Fiction, fairy tales and Hans Christian Andersen 

The authors of fiction and a few authors of children’s books often describe toys and play from a different perspective from that used by pedagogues and psychologists.

The inspiration for this chapter, “what toys Danish children own and what they themselves say they play with”, is principally found in the type of children’s books where toys and play are a significant part of the tale or story. An overview of some of these children’s books in Danish is to be found in Steenhold (1989:62-63).

In the Norwegian and Danish tradition, Hans Christian Andersen plays a central role in the description of toys, play, children and existence.

He communicated an attitude to play where “play is born, develops, lives, dies and evaporates”, never to be played again. The toys text the play.

In “My Life’s Adventure” (Mit Livs Eventyr) he tells of the toys his father made for him, his moving pictures, his dolls’ theatre and especially his peepshow (box with a lens and spy-hole) but everything was used as a toy, gained an identity and played a role and position, took part in long conversations and dialogues - and died at the end.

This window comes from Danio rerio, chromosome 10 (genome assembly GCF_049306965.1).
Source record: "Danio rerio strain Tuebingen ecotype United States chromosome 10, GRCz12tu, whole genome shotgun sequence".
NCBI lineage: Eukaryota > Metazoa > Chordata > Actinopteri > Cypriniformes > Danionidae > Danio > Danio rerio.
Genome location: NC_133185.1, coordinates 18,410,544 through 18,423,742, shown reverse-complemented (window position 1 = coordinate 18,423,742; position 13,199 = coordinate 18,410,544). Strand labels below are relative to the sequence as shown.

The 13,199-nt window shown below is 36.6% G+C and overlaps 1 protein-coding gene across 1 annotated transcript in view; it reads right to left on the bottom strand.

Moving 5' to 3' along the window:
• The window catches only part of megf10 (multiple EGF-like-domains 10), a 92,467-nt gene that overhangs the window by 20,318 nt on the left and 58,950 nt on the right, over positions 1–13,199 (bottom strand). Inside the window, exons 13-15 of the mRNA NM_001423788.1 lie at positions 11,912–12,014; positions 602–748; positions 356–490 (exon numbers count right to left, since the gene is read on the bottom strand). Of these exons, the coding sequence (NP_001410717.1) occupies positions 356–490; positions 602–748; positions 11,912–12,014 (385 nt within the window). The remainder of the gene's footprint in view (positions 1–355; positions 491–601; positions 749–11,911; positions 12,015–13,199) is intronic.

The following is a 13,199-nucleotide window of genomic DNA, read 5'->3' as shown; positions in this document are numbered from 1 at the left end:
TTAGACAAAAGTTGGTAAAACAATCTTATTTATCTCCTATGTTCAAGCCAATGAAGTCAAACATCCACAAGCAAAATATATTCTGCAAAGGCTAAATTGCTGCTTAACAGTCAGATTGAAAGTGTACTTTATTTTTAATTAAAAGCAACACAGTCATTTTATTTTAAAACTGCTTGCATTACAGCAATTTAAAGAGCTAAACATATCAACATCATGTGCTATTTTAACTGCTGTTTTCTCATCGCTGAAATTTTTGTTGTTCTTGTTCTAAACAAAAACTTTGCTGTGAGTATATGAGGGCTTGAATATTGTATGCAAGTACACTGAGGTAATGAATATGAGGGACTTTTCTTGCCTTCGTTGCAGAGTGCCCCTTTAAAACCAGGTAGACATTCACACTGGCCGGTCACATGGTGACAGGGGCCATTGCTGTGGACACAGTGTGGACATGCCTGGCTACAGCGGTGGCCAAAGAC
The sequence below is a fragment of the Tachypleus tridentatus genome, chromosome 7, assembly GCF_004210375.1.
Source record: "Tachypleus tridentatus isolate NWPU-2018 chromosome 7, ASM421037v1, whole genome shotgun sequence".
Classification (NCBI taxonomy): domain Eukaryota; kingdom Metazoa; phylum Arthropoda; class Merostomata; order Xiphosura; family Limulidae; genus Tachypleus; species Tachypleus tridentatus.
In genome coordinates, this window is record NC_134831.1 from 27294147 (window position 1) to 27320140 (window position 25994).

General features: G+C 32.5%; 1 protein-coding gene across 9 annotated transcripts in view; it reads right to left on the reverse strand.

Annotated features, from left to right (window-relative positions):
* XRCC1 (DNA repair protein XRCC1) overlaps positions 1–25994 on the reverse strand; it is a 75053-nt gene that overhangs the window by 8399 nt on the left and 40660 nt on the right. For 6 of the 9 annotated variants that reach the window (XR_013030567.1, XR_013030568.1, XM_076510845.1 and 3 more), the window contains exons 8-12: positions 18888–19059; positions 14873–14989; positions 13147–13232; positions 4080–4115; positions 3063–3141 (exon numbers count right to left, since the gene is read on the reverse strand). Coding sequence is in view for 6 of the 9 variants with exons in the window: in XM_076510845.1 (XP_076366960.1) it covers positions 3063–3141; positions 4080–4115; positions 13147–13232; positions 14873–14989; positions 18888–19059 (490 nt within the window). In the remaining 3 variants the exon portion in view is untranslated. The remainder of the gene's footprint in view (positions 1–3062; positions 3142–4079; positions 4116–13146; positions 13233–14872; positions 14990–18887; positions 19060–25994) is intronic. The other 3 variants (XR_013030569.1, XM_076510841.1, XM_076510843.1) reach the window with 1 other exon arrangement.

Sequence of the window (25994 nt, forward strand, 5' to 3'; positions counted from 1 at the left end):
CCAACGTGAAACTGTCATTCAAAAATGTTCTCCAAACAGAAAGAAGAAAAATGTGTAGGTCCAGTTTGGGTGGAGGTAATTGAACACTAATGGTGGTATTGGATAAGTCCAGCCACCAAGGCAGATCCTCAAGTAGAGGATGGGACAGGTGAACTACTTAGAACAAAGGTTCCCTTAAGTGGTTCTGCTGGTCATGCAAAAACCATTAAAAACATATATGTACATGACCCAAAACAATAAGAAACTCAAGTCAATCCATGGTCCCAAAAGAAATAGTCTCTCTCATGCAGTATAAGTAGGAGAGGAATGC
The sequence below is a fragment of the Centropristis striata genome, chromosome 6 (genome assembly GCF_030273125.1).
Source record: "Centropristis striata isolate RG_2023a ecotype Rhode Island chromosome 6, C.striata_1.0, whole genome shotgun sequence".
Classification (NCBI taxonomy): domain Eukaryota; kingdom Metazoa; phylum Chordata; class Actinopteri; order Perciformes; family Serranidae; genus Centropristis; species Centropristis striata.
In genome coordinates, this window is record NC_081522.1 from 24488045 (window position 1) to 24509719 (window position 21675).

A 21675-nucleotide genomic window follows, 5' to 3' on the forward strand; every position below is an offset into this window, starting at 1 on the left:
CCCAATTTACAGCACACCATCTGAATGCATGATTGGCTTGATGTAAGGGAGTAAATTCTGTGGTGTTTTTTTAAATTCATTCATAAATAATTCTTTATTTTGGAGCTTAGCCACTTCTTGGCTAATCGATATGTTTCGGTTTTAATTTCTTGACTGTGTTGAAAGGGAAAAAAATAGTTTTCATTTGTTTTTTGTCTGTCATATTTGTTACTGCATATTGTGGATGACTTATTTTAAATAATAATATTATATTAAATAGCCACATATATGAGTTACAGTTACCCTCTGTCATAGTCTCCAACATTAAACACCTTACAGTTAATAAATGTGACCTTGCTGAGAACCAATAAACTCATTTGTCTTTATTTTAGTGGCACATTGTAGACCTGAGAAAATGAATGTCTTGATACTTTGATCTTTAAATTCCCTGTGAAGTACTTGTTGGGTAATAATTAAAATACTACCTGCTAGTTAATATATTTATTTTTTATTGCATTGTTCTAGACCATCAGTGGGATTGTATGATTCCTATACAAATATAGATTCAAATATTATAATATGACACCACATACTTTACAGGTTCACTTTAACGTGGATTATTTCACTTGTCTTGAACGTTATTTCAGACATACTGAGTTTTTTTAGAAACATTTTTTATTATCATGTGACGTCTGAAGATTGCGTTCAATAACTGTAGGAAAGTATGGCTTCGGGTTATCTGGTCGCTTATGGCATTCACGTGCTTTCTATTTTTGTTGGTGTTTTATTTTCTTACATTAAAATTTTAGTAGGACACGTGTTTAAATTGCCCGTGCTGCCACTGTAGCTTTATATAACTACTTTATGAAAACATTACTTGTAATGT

In “Only a Minstrel”(Kun en Spillemand), a spinning top (“a flower which dances”) is buried. In “Cares and Woes” (Hjertesorg) a mop is buried and in “Little Ida’s Flowers” (Den Lille Idas Blomster), dead flowers are buried. Next time the same game is played again it is a new game. Dolls, maids, soldiers and cavaliers are toys in Hans Christian’s rich world of play and all the toys which can be bought for money are symbolised in the fairy tale “The Piggy Bank” (Pengegrisen). Even weapons are included in his tales as toys.

In “Five from a Pea Pod” (Fem fra en Ærtebælg), all five peas are shot out into life by a boy with a rifle and in “Little Ida’s Flowers” (Den Lille Idas Blomster) the Norwegian cousins are meant to shoot their arrows over the coffin with flowers. The adult role (the father’s) in the child’s (Hans Christian’s) imagination and play has definitely been significant - as indeed the adult role in play with the child always has been.



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